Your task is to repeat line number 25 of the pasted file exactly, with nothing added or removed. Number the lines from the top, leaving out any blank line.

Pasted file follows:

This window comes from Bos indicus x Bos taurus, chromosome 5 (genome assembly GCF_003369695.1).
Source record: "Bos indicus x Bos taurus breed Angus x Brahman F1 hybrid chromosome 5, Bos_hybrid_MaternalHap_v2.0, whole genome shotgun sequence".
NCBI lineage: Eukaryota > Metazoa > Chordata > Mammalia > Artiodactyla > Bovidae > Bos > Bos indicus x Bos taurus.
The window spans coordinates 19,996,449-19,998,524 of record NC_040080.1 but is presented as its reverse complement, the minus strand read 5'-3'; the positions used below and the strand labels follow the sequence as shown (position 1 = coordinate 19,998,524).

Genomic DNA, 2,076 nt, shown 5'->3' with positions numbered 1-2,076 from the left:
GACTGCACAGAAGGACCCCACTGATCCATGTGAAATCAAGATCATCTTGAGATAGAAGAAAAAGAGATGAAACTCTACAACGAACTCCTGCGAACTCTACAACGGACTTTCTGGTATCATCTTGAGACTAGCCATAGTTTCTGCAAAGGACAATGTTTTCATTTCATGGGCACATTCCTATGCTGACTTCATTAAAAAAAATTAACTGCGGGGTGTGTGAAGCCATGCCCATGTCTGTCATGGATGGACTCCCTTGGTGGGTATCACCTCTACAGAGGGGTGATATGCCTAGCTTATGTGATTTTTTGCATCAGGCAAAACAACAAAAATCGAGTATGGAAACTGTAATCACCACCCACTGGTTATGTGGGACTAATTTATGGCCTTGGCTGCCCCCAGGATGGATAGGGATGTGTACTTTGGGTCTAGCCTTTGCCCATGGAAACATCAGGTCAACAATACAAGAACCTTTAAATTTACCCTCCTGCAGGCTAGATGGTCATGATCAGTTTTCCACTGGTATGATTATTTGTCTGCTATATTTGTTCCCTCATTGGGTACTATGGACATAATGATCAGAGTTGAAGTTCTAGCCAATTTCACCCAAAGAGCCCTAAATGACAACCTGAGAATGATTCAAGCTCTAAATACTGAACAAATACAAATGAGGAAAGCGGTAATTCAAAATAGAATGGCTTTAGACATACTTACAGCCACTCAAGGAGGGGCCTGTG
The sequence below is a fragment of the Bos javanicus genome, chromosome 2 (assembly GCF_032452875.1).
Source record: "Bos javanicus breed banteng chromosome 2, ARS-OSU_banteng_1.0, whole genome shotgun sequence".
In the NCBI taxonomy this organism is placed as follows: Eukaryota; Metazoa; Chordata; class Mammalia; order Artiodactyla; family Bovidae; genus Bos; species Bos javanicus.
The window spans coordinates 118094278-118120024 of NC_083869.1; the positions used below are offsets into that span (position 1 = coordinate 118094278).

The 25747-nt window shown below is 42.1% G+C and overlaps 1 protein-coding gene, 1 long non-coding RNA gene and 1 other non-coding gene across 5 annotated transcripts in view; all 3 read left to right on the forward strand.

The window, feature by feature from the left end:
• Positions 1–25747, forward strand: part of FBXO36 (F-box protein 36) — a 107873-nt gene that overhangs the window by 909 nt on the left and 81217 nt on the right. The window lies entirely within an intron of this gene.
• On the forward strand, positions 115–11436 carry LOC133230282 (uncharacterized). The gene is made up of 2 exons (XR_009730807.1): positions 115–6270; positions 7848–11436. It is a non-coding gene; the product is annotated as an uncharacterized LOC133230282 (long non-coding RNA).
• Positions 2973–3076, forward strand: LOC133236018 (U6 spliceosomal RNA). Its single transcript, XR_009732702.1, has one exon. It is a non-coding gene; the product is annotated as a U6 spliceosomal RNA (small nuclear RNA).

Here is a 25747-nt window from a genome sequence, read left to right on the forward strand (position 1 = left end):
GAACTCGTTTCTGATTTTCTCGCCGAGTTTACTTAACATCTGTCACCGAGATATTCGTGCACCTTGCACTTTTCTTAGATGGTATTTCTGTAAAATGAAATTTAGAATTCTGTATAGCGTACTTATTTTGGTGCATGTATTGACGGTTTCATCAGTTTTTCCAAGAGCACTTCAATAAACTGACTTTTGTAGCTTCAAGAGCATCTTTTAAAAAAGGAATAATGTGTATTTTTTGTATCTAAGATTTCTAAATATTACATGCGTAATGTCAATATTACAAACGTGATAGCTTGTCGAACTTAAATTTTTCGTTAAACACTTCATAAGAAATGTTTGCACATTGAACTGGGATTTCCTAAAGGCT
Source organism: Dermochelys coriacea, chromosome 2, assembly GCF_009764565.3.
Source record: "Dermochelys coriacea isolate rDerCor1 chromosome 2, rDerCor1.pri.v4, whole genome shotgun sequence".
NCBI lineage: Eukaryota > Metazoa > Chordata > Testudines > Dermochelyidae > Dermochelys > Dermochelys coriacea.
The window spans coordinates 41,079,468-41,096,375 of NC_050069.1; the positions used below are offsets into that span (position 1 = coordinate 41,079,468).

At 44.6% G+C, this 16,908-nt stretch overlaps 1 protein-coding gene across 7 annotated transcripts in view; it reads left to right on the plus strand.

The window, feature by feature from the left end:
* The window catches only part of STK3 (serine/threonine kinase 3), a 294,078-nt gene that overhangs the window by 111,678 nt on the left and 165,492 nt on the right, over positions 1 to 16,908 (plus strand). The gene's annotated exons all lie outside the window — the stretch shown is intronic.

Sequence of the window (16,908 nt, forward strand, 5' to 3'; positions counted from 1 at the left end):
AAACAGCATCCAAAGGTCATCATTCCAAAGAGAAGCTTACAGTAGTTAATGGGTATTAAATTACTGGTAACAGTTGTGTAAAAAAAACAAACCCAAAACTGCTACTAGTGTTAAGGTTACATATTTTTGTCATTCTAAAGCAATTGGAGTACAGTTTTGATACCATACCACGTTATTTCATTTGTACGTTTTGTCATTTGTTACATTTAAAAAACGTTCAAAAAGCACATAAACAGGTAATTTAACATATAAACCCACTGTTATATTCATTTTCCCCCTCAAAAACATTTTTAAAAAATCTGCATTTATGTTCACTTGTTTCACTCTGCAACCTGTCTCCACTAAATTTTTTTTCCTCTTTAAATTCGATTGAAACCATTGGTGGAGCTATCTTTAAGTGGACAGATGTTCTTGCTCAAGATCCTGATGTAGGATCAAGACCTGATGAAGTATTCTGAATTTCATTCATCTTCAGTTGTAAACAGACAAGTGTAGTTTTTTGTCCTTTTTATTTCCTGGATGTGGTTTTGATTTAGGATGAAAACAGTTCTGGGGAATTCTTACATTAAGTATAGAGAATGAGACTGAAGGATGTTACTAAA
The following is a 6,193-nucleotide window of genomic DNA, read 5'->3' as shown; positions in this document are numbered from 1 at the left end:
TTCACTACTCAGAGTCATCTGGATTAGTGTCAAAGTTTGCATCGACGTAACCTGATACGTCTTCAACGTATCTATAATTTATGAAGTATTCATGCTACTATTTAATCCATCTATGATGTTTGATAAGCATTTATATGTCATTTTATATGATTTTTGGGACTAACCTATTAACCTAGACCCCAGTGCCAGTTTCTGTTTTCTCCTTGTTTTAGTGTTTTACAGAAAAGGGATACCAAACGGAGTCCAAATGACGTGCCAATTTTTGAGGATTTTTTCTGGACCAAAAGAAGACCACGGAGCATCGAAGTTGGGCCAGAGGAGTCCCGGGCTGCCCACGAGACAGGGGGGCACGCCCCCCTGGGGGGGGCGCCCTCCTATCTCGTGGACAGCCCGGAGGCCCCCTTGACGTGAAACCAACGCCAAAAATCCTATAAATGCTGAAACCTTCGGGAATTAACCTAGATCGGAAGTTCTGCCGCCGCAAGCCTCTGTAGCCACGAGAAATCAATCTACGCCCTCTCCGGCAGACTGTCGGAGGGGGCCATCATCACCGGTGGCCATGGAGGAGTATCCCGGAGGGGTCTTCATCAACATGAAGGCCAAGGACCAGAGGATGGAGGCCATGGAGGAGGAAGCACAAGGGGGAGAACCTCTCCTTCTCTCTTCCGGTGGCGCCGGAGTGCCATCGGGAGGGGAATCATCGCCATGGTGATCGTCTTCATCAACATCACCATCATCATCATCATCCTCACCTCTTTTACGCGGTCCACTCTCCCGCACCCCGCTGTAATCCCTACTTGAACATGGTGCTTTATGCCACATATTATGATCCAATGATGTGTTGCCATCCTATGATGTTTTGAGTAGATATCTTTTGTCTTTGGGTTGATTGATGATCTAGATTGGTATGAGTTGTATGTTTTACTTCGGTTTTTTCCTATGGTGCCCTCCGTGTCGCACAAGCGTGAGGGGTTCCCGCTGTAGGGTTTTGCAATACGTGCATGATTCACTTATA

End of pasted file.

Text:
Sequence of the window (16,908 nt, forward strand, 5' to 3'; positions counted from 1 at the left end):